You are using an older browser version. Please use a supported version for the best MSN experience.

DOJ to resume capital punishment after nearly two-decade hiatus

POLITICO logo POLITICO 7/25/2019 By Caitlin Oprysko and Josh Gerstein

UP NEXT
UP NEXT
Video by NBC News

The federal government once again plans to carry out lethal injections after a nearly two-decade hiatus on capital punishment, the Justice Department announced Thursday.

Attorney General William Barr said that DOJ will switch from a “three-drug protocol” caught up in legal challenges to using a single drug to execute inmates by lethal injection, clearing the way and ordering the Bureau of Prisons to schedule executions for five of the nearly 60 inmates on federal death row.

“Congress has expressly authorized the death penalty through legislation adopted by the people’s representatives in both houses of Congress and signed by the President,” Barr said in a statement.

Barr's directive calls for the five inmates convicted of particularly grisly murders — including of children and the elderly — to take place beginning in December at the federal prison in Terre Haute, Ind. All five, DOJ said, have exhausted their post-conviction appeal options.

"Under Administrations of both parties, the Department of Justice has sought the death penalty against the worst criminals, including these five murderers, each of whom was convicted by a jury of his peers after a full and fair proceeding," Barr said. "The Justice Department upholds the rule of law—and we owe it to the victims and their families to carry forward the sentence imposed by our justice system."

The change won't affect the bulk of capital punishment cases in the U.S., however, as the vast majority of capital sentences and executions in the U.S. take place at the state level.

a man wearing a suit and tie: Attorney General William Barr's directive calls for the execution of five inmates convicted of particularly grisly murders to take place beginning in December. © Drew Angerer/Getty Images Attorney General William Barr's directive calls for the execution of five inmates convicted of particularly grisly murders to take place beginning in December. As it is, only three federal prisoners have been put to death since capital punishment was reinstated by the Supreme Court in 1976, with the last execution taking place in 2003. Former President Barack Obama skirted the issue of executing federal prisoners throughout his presidency because of legal challenges, drug shortages, and questions about the protocol.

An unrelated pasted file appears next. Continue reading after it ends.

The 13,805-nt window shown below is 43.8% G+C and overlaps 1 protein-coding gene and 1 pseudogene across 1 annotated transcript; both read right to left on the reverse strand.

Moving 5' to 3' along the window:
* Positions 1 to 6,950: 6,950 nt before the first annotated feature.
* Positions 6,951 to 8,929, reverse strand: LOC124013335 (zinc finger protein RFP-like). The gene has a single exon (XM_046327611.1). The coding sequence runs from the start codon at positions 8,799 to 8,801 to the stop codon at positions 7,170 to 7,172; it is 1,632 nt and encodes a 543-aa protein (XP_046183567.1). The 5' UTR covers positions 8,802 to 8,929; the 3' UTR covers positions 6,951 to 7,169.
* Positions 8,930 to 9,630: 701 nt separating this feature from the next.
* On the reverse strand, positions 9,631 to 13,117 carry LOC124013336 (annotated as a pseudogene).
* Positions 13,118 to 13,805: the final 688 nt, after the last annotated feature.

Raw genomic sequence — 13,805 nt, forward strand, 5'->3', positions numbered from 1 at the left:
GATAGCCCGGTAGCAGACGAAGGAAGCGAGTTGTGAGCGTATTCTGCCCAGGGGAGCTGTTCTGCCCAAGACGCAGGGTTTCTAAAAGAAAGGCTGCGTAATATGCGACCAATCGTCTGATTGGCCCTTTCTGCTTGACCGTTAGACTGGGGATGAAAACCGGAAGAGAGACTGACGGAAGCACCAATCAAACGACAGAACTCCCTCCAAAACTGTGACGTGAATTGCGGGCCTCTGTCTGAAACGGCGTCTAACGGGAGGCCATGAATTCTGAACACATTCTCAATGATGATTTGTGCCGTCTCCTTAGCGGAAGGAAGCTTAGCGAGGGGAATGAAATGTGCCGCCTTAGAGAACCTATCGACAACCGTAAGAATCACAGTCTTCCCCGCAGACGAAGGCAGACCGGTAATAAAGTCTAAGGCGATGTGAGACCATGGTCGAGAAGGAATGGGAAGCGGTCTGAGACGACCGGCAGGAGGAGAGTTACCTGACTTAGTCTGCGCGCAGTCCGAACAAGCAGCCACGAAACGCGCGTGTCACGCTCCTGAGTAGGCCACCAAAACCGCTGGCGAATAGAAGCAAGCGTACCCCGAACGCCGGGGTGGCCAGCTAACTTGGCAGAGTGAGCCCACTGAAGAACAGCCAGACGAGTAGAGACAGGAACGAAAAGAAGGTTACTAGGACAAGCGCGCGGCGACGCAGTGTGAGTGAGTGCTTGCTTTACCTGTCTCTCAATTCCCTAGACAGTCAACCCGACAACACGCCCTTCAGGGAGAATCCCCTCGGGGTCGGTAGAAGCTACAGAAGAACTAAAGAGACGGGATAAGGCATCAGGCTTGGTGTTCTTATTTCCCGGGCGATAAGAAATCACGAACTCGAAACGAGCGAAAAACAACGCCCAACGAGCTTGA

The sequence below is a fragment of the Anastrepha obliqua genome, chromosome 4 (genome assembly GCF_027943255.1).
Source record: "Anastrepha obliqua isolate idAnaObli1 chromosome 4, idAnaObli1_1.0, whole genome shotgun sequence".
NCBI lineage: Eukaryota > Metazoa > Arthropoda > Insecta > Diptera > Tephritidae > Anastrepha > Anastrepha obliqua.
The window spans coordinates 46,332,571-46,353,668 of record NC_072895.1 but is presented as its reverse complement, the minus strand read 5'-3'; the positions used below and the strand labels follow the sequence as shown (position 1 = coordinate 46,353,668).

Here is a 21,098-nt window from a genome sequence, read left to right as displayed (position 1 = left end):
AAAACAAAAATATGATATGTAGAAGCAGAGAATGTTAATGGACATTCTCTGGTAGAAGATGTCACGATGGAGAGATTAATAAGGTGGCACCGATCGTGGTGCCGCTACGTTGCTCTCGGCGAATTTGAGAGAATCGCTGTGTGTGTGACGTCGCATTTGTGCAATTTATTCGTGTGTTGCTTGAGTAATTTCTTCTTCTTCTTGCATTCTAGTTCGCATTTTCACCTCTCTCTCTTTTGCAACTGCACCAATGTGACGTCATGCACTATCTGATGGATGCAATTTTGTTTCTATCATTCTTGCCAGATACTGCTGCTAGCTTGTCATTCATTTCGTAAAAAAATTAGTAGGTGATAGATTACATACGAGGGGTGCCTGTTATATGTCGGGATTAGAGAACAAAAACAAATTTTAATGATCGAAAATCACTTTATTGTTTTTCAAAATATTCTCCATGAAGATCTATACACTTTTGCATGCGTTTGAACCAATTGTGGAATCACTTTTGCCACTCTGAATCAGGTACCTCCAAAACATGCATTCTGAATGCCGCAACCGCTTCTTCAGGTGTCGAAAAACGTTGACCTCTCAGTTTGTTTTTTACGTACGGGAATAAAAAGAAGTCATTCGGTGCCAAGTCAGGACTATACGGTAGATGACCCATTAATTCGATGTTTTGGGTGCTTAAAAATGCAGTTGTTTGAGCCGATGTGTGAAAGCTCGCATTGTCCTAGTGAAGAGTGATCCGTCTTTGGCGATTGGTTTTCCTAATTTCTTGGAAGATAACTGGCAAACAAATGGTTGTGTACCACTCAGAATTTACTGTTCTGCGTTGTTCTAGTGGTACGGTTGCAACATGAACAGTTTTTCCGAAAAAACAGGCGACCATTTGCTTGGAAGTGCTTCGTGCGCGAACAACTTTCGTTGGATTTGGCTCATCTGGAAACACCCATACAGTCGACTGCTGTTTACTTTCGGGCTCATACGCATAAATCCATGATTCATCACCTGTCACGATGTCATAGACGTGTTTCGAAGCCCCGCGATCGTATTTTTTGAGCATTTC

A lawsuit filed in federal court in Washington, D.C. in 2005 seeks to block federal executions for seven federal inmates over concerns about the federal death penalty protocol. The litigation has been on hold for more than a decade as Justice Department reformulated the protocol, in part due to shortages of sodium thiopental, a drug previously part of a so-called cocktail used in federal executions.

Before the public announcement Thursday morning, Justice Department lawyers filed a copy of the new protocol with U.S. District Court Judge Tanya Chutkan, who is presently assigned to the long-pending case.

None of the five convicts whose executions were formally scheduled by federal officials in the new announcement are currently part of that litigation.

The move by Barr comes as opposition to the death penalty is at its highest point in almost half a century, according to Gallup polling, though a majority of Americans — 56 percent — continue to support capital punishment for individuals convicted of murder.

As of May 2019, 21 states and the District of Columbia had abolished the death penalty, according to the nonprofit Death Penalty Information Center. Seven of those states abolished capital punishment — by ballot initiative, legislation or court order — in the past decade.

Critics of capital punishment have argued the practice is unfairly applied, holding up new technologies that have exonerated death row inmates and pointing to instances of botched executions nationwide.

The multiple drug combination DOJ is abandoning has been criticized for being too error-prone, resulting in excruciating pain for inmates if provided in the wrong dosage. Instead, the Bureau of Prisons will use a single dosage of the drug pentobarbital, which DOJ said has been used in 200 executions in 14 states since 2010.

"Federal courts, including the Supreme Court, have repeatedly upheld the use of pentobarbital in executions as consistent with the Eighth Amendment," which bars cruel and unusual punishments, DOJ said in a press release.

AdChoices
AdChoices

Politico

POLITICO
POLITICO
image beaconimage beaconimage beacon